For more than 80 years, the Elverson Garden Club has been meeting to share their love of nature through guest speakers, picnics, field trips and covered dish dinners.

Recently the club won the prestigious blue ribbon from the Philadelphia Flower Show: the world's largest and most famed indoor flower exposition.

Winning accolades for their exhibit 'Dali's Surreal Garden Fusion,' which the group created around the theme of 'ArtiCulture: Art Meets Horticulture,' the Garden Club was honored with the treasured blue ribbon as well as with a trophy in the Best of Show Garden Division.

'Here we are, gardeners from a sleepy little town, competing against big-time designers,' said member Patricia Beaton, who serves as the club's corresponding secretary.

'It just goes to show that no matter where you live, you can accomplish great things,' Beaton added. 'When we started thinking about this year's entry, we said, 'Let's go for the gold.' And that's what we did.'

Beaton is a self-taught gardener whose son Paul McEwen Jr. of Birdsboro served as her 'sidekick,' assisting with the labor, transport and set-up of the exhibit. McEwen, service manager at ElMor Chevrolet, is also self-taught in the art of gardening.

'I believe we might just be the first mother-son duo to be on the winning team,' said Beaton.

The project began with about a dozen members of the Elverson Garden Club putting their heads together and brainstorming ideas for this year's Show. (Last year's entry had been a Harry Potter design that revolved around 2013s 'Brilliant Britain' theme.)

'We knew that we had to get out of our box; push past our comfort zone,' Beaton recalled of the meeting that took place in her Morgantown home. One of the group members suggested Salvadore Dali's 'Persistence of Memory' painting as inspiration, and the ideas took off from that jumping point.

The building of the Spanish façade of the exhibit began in a stable on the Morgantown property of Donna and Phil Silbaugh, who worked with fellow members Jeanne Hutchinson, Lisa Cherpanich and Pat Trego. The design was that of Dali's Cliffside Spanish home in Catalonia, Spain, with an arched seascape painted by artist Linda Horner and Wendy Fox, with help from Carol Simonetti, Shirley Hopkins, Sandra Greenly, Carla Trego and Patricia Beaton. The group also built a niche in which a bronze and gold statue designed and built by students of the Owen J. Roberts Art Club would be placed.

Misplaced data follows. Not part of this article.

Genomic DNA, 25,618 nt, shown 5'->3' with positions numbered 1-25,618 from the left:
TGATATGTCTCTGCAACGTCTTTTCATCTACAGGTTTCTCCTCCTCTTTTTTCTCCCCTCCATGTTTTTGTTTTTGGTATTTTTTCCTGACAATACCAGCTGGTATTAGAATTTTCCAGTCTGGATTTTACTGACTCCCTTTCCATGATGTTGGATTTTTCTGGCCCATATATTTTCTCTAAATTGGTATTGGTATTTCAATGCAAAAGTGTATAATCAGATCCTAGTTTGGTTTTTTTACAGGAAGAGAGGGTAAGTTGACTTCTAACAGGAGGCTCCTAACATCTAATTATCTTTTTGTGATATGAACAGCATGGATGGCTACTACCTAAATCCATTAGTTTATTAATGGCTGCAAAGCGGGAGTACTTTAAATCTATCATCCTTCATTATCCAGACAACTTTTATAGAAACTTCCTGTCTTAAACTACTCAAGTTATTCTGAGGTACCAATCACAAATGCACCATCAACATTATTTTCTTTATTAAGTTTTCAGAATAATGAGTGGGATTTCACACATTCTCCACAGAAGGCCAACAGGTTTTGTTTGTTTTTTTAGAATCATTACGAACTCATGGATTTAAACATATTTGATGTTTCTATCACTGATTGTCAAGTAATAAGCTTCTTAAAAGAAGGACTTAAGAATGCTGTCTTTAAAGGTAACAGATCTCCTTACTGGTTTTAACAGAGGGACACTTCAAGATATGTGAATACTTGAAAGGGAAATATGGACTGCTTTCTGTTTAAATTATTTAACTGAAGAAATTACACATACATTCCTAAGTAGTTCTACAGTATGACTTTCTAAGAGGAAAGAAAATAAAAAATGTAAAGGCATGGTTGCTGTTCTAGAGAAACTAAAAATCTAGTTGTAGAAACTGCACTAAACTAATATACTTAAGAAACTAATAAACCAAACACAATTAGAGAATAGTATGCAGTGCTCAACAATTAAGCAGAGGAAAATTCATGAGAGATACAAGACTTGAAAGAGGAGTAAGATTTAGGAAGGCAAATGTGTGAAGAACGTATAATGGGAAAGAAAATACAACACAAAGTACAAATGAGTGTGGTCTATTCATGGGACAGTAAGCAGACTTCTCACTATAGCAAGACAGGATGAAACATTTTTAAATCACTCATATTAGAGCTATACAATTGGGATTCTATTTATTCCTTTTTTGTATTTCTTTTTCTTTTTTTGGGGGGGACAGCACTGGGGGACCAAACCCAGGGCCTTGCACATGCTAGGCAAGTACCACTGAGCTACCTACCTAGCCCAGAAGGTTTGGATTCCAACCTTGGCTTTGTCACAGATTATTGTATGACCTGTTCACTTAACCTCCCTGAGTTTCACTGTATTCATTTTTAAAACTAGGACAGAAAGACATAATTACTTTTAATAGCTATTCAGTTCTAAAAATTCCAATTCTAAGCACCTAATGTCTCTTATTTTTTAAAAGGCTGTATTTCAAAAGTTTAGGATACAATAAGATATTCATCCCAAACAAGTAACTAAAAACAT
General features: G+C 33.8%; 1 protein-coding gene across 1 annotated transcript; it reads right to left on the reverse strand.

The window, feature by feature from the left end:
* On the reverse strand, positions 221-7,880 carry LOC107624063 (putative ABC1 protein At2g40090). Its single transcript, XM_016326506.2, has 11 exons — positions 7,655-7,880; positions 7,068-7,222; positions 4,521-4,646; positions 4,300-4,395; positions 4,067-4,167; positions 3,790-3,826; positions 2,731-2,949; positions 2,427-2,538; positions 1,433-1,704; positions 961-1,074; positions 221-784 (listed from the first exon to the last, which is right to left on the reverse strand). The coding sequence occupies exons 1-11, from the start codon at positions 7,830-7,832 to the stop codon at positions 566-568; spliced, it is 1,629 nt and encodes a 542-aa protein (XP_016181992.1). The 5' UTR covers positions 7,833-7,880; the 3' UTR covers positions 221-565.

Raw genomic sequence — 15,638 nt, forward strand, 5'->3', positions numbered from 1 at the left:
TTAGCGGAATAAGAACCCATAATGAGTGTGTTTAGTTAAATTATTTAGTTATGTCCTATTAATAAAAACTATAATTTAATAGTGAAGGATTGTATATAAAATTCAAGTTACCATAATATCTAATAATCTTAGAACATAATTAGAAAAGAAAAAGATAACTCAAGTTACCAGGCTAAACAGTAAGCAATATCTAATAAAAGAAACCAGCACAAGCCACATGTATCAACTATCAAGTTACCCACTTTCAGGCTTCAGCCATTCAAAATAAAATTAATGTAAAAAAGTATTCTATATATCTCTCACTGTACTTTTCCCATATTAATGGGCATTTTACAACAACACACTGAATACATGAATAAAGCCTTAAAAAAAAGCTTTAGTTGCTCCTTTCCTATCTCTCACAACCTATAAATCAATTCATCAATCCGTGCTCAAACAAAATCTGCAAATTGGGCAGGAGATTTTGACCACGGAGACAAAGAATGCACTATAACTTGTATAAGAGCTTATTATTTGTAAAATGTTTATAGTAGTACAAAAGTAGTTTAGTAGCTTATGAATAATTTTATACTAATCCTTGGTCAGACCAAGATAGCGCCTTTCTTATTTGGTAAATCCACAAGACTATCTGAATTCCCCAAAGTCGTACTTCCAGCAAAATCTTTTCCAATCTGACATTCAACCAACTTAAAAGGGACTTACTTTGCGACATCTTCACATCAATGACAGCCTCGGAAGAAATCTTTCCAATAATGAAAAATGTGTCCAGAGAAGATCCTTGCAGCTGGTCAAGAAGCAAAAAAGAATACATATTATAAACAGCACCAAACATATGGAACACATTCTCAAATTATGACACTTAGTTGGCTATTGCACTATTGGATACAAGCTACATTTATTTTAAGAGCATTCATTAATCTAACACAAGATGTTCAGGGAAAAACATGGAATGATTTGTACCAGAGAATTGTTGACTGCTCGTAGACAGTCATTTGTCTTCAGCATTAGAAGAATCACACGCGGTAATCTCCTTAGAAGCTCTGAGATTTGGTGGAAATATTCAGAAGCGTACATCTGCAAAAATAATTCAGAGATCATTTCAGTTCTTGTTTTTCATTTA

Member Vanessa Peterson created a cement hand that reached for a lemon tree, with Ginger Reed creating the Fountain of Illusion. Tropical plants were carefully cultivated by garden club members, and concrete pavers were created that incorporated the faces of antique clocks.

'We all worked together,' said Beaton. 'We proved that you could take a bunch of practically nothing and make it into something beautiful.'

On Feb. 26, the first group of six Elverson gardeners made their way to Philadelphia for the initial stages of setup.

'It was a lot of work, but it was worth it,' said Beaton.

The group's victory was announced and lauded by the end of the week at the Flower Show, and the Elverson Garden Club was honored at a luncheon and awards ceremony. They also had their own celebration in Morgantown, at the home of Wendy and Calvin Fox.

'We're already excited about next year's show,' said Beaton. 'We really did bring home the gold, but it was blue instead. We are all very honored and proud.'

The Elverson Garden Club is open to new members, and info may be found at

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